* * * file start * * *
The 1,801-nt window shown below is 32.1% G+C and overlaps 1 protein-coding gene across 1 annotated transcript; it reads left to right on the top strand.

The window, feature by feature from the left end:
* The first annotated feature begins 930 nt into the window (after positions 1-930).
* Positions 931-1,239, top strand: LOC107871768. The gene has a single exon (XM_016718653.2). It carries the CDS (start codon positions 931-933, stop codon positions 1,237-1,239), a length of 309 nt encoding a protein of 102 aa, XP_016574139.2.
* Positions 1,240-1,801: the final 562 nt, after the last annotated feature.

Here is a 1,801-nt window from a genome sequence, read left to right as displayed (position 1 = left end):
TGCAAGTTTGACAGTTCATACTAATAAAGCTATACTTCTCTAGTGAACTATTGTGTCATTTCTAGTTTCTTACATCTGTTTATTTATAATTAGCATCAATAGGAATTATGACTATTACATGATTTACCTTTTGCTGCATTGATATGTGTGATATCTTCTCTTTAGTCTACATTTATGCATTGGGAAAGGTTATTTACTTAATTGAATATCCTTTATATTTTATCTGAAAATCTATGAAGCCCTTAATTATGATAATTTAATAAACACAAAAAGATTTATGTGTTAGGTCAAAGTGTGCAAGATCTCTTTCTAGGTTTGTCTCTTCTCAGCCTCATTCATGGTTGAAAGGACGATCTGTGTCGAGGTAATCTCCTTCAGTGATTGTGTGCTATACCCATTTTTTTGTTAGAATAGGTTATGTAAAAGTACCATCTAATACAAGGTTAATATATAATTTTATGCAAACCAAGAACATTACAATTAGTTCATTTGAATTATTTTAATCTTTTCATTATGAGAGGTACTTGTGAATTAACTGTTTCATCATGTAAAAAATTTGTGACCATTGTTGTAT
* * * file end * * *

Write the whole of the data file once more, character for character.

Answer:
The 1,801-nt window shown below is 32.1% G+C and overlaps 1 protein-coding gene across 1 annotated transcript; it reads left to right on the top strand.

The window, feature by feature from the left end:
* The first annotated feature begins 930 nt into the window (after positions 1-930).
* Positions 931-1,239, top strand: LOC107871768. The gene has a single exon (XM_016718653.2). It carries the CDS (start codon positions 931-933, stop codon positions 1,237-1,239), a length of 309 nt encoding a protein of 102 aa, XP_016574139.2.
* Positions 1,240-1,801: the final 562 nt, after the last annotated feature.

Here is a 1,801-nt window from a genome sequence, read left to right as displayed (position 1 = left end):
TGCAAGTTTGACAGTTCATACTAATAAAGCTATACTTCTCTAGTGAACTATTGTGTCATTTCTAGTTTCTTACATCTGTTTATTTATAATTAGCATCAATAGGAATTATGACTATTACATGATTTACCTTTTGCTGCATTGATATGTGTGATATCTTCTCTTTAGTCTACATTTATGCATTGGGAAAGGTTATTTACTTAATTGAATATCCTTTATATTTTATCTGAAAATCTATGAAGCCCTTAATTATGATAATTTAATAAACACAAAAAGATTTATGTGTTAGGTCAAAGTGTGCAAGATCTCTTTCTAGGTTTGTCTCTTCTCAGCCTCATTCATGGTTGAAAGGACGATCTGTGTCGAGGTAATCTCCTTCAGTGATTGTGTGCTATACCCATTTTTTTGTTAGAATAGGTTATGTAAAAGTACCATCTAATACAAGGTTAATATATAATTTTATGCAAACCAAGAACATTACAATTAGTTCATTTGAATTATTTTAATCTTTTCATTATGAGAGGTACTTGTGAATTAACTGTTTCATCATGTAAAAAATTTGTGACCATTGTTGTAT